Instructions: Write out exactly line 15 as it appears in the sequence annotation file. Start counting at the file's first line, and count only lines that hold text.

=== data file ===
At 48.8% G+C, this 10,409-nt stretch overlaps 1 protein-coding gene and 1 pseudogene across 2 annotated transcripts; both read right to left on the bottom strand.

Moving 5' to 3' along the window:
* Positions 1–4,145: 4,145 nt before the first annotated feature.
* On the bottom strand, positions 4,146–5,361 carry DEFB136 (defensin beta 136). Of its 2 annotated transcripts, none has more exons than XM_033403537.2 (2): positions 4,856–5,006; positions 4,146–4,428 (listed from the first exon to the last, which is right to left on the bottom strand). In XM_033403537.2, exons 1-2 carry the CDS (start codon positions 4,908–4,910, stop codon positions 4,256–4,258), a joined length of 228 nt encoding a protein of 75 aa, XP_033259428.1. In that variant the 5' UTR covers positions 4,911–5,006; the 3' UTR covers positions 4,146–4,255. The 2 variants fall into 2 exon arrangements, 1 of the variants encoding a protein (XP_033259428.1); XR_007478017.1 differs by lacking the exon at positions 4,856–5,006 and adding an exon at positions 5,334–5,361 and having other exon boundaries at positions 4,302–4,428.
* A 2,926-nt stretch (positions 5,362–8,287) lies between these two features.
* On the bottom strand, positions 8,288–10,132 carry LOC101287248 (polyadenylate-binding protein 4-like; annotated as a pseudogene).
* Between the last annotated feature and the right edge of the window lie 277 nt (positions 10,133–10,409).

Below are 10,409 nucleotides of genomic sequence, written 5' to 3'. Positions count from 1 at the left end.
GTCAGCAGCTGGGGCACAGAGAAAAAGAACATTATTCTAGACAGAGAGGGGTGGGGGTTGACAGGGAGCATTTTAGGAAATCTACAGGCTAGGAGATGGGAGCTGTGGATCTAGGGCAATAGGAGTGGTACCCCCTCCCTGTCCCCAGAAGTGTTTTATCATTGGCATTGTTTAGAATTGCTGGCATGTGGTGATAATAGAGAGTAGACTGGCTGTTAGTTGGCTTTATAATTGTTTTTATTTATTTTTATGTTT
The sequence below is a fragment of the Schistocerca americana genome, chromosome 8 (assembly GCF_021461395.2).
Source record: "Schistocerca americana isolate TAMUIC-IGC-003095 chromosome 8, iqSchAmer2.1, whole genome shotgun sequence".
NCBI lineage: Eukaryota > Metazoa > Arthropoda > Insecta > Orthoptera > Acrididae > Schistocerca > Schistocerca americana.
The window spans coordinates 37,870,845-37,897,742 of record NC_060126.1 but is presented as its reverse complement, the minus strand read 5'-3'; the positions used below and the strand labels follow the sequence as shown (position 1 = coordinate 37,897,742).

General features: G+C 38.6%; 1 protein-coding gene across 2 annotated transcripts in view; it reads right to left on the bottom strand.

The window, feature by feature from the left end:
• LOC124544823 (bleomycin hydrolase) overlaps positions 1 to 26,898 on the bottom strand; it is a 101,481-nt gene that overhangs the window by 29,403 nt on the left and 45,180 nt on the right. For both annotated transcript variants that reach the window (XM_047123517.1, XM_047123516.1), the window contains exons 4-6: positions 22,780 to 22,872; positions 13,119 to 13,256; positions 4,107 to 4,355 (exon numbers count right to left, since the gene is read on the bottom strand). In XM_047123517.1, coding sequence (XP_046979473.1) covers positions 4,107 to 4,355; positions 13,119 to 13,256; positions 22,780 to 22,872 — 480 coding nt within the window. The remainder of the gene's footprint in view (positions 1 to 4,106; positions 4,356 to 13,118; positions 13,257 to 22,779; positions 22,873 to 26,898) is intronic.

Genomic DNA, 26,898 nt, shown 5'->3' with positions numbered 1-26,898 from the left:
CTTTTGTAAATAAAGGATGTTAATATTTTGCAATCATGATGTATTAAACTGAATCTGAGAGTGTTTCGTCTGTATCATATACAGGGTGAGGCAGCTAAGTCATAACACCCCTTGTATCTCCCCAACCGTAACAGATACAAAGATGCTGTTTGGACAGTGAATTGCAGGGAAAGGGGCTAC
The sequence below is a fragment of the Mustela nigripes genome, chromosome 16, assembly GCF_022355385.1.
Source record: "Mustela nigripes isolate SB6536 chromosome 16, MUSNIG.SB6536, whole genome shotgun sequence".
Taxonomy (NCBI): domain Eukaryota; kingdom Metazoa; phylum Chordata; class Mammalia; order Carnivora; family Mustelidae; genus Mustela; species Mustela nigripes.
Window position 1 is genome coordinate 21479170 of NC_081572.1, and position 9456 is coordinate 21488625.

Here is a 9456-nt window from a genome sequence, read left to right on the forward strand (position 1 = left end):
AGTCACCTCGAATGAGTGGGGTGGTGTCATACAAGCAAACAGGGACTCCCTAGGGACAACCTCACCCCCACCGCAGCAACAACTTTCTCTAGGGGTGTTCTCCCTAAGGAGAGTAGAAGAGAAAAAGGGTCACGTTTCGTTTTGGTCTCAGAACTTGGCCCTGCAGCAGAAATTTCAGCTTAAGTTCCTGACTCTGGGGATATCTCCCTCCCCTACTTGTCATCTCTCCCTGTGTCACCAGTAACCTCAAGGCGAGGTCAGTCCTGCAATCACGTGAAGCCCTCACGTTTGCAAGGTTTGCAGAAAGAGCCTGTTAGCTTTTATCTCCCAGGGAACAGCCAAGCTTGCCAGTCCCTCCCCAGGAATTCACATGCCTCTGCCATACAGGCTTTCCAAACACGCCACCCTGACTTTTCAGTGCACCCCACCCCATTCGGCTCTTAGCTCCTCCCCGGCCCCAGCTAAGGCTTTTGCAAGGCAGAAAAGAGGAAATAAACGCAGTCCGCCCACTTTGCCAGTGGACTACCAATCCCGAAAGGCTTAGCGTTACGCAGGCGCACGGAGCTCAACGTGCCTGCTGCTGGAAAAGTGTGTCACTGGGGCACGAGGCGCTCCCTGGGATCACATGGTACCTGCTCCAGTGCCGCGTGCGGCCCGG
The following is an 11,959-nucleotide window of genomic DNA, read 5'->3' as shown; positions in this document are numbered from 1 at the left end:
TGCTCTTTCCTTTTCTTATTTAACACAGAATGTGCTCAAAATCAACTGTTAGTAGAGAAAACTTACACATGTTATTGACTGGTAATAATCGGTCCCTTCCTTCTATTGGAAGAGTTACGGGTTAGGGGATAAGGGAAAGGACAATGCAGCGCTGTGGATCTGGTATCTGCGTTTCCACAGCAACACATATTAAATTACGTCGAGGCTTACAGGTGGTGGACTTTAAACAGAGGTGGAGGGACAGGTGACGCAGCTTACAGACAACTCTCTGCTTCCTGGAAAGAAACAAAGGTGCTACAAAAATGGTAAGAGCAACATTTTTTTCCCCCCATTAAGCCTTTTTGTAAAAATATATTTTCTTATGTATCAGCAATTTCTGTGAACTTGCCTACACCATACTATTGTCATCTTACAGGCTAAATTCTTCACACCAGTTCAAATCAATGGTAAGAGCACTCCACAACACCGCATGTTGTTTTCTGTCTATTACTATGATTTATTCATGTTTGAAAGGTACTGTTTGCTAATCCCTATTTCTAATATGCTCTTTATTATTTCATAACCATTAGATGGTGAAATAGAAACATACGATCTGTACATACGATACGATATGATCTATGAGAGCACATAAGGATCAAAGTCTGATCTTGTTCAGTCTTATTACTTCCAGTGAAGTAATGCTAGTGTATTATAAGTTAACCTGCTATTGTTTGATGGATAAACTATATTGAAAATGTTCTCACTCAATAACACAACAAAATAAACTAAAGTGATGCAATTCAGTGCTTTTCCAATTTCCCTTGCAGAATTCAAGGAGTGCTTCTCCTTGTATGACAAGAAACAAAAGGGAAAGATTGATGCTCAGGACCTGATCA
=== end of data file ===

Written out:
The window, feature by feature from the left end: